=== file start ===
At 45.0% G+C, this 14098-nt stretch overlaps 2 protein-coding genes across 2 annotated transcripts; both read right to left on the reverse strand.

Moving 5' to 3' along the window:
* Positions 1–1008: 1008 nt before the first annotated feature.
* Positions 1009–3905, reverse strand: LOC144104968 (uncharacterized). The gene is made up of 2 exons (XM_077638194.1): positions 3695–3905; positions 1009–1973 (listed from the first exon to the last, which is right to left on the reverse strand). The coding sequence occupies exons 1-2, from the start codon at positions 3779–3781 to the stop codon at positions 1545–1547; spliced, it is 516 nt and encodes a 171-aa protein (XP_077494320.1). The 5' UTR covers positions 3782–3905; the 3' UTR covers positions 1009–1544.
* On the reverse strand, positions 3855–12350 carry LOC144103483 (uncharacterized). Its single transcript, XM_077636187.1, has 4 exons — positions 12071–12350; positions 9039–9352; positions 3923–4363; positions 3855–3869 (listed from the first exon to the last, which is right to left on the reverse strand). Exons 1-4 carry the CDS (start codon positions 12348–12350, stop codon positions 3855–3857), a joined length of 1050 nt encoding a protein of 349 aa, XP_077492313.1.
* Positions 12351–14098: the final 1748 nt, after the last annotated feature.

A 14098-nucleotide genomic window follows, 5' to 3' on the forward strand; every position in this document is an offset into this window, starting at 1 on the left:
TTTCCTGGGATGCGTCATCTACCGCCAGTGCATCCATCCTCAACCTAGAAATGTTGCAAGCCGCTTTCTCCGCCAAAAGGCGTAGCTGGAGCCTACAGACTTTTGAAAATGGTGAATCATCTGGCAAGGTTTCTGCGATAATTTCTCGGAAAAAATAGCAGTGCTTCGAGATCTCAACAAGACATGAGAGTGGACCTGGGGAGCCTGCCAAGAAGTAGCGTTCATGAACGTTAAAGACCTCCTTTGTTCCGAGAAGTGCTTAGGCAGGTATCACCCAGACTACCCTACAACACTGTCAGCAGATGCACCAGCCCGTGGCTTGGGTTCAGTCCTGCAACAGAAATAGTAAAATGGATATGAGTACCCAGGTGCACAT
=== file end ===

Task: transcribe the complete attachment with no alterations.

At 45.0% G+C, this 14098-nt stretch overlaps 2 protein-coding genes across 2 annotated transcripts; both read right to left on the reverse strand.

Moving 5' to 3' along the window:
* Positions 1–1008: 1008 nt before the first annotated feature.
* Positions 1009–3905, reverse strand: LOC144104968 (uncharacterized). The gene is made up of 2 exons (XM_077638194.1): positions 3695–3905; positions 1009–1973 (listed from the first exon to the last, which is right to left on the reverse strand). The coding sequence occupies exons 1-2, from the start codon at positions 3779–3781 to the stop codon at positions 1545–1547; spliced, it is 516 nt and encodes a 171-aa protein (XP_077494320.1). The 5' UTR covers positions 3782–3905; the 3' UTR covers positions 1009–1544.
* On the reverse strand, positions 3855–12350 carry LOC144103483 (uncharacterized). Its single transcript, XM_077636187.1, has 4 exons — positions 12071–12350; positions 9039–9352; positions 3923–4363; positions 3855–3869 (listed from the first exon to the last, which is right to left on the reverse strand). Exons 1-4 carry the CDS (start codon positions 12348–12350, stop codon positions 3855–3857), a joined length of 1050 nt encoding a protein of 349 aa, XP_077492313.1.
* Positions 12351–14098: the final 1748 nt, after the last annotated feature.

A 14098-nucleotide genomic window follows, 5' to 3' on the forward strand; every position in this document is an offset into this window, starting at 1 on the left:
TTTCCTGGGATGCGTCATCTACCGCCAGTGCATCCATCCTCAACCTAGAAATGTTGCAAGCCGCTTTCTCCGCCAAAAGGCGTAGCTGGAGCCTACAGACTTTTGAAAATGGTGAATCATCTGGCAAGGTTTCTGCGATAATTTCTCGGAAAAAATAGCAGTGCTTCGAGATCTCAACAAGACATGAGAGTGGACCTGGGGAGCCTGCCAAGAAGTAGCGTTCATGAACGTTAAAGACCTCCTTTGTTCCGAGAAGTGCTTAGGCAGGTATCACCCAGACTACCCTACAACACTGTCAGCAGATGCACCAGCCCGTGGCTTGGGTTCAGTCCTGCAACAGAAATAGTAAAATGGATATGAGTACCCAGGTGCACAT